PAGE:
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Report - Terry's of York, March 2011

Discussion in 'Industrial Sites' started by AuntieKnickers, Mar 23, 2011.

  1. AuntieKnickers

    AuntieKnickers inquisitive historian
    Regular User

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    Visited with thestig, Tassadar and Tcake.

    It was a lovely day for an explore, and what an explore it was. Even bumped into some fellow 28dl 'splorers, which frightened the hell out of me. (Hiddenshaddow & NickUK).

    Joseph Terry started as a Chemist, until 1823 when he married a relative of Robert Berry who had a small confectionery business. He joined Berry business in St Helen’s Square.
    Shortly afterwards Robert Berry died and his son George joined with Joseph in a businees with the wonderful name of Terry & Berry - unfortunately George left the business in 1828.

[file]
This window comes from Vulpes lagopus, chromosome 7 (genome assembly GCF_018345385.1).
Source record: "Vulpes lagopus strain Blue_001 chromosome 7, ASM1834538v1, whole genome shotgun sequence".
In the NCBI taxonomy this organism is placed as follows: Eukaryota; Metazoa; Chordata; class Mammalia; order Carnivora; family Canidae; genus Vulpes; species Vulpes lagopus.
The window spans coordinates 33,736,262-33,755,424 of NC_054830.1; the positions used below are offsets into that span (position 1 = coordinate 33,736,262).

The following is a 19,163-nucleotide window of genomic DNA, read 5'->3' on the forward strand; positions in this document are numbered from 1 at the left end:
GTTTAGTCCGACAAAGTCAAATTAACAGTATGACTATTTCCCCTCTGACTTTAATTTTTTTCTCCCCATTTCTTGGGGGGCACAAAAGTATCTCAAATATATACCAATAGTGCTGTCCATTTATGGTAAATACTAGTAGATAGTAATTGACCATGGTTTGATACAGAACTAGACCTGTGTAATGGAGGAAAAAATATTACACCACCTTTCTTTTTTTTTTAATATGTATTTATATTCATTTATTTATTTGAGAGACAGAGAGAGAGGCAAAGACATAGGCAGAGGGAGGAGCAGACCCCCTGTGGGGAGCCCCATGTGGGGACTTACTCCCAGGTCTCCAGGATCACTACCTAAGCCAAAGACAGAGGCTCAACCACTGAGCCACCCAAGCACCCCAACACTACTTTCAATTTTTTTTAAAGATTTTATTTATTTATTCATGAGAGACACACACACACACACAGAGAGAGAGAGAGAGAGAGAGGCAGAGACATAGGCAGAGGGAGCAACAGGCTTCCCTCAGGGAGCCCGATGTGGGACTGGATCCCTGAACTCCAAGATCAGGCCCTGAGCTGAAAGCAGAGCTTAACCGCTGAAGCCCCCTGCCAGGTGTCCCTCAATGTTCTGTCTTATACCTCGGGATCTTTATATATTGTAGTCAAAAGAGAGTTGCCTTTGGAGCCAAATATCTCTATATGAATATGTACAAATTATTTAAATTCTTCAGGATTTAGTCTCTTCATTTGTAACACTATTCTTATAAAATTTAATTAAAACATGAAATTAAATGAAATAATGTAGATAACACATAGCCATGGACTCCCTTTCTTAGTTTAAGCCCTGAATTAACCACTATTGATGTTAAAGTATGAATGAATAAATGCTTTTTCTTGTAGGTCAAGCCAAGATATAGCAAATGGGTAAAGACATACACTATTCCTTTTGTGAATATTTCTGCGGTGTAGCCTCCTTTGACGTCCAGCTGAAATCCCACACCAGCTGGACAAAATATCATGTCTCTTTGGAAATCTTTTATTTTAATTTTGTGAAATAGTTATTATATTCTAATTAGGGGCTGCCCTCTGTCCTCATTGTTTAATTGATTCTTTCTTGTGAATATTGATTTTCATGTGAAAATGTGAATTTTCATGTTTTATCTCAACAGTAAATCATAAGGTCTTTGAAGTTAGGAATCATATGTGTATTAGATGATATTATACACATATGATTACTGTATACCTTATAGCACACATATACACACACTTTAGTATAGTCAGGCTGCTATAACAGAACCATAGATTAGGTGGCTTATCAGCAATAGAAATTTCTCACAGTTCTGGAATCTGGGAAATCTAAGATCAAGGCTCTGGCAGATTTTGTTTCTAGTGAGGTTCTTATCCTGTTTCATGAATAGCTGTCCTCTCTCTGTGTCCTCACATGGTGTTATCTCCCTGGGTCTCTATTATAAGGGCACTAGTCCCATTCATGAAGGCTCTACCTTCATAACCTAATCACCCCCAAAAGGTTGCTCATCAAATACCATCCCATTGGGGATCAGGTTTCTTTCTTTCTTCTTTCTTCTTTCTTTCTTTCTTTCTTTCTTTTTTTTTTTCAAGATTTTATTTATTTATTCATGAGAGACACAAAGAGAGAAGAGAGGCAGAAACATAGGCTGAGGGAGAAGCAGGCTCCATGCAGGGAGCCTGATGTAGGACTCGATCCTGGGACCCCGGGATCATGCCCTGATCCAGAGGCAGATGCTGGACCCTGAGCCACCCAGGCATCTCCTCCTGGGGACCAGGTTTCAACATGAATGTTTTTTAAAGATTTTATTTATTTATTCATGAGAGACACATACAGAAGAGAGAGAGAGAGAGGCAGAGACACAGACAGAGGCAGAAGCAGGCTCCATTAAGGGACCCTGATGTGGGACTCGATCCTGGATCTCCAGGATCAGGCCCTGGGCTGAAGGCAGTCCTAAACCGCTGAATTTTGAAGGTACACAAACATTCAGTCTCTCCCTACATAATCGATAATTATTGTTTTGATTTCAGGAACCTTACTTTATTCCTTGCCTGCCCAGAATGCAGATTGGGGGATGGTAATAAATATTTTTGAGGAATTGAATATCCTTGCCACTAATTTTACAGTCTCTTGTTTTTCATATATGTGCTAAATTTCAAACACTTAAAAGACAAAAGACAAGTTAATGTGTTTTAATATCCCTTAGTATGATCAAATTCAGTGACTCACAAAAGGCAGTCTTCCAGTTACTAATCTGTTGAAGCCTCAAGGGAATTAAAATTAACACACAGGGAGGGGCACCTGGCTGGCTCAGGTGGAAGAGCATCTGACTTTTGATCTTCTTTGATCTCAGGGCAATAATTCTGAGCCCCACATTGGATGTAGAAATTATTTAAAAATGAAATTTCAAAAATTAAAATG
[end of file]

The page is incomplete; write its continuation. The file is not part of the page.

Joseph Terry was on his own, and soon enjoyed a reputation for cakes and comfits, sugared sweets, candied peel, marmalade and medicated lozenges. He quickly made use of the railways, sending small quantities of his products to towns all over the North of England, into the Midlands and down to Luton and London.

    By the time of his death in 1850, the Terry name was becoming known around Britain. It was his son, Joseph junior, who built on these foundations and expanded it into a major concern.
    Within four years of taking over, Joseph leased a riverside site at Clementhorpe. The Ouse allowed a connection to the Humber estuary and the North Sea. Twice a week, the steam packet brought the sugar, cocoa, other ingredients and coal needed for the new steam-powered machinery at Joseph Terry & Sons.
    The price list of 1867 had 400 items but, at the time, only 13 were chocolate. As products were perfected and demand grew, a specialised chocolate section was built.
    All Gold was first produced in 1930, the Chocolate Orange a year later.

    Terry’s was taken over by multinational food corporation Kraft in 1993, which closed the York factory on September 30, 2005, with production moving to other plants in Europe.

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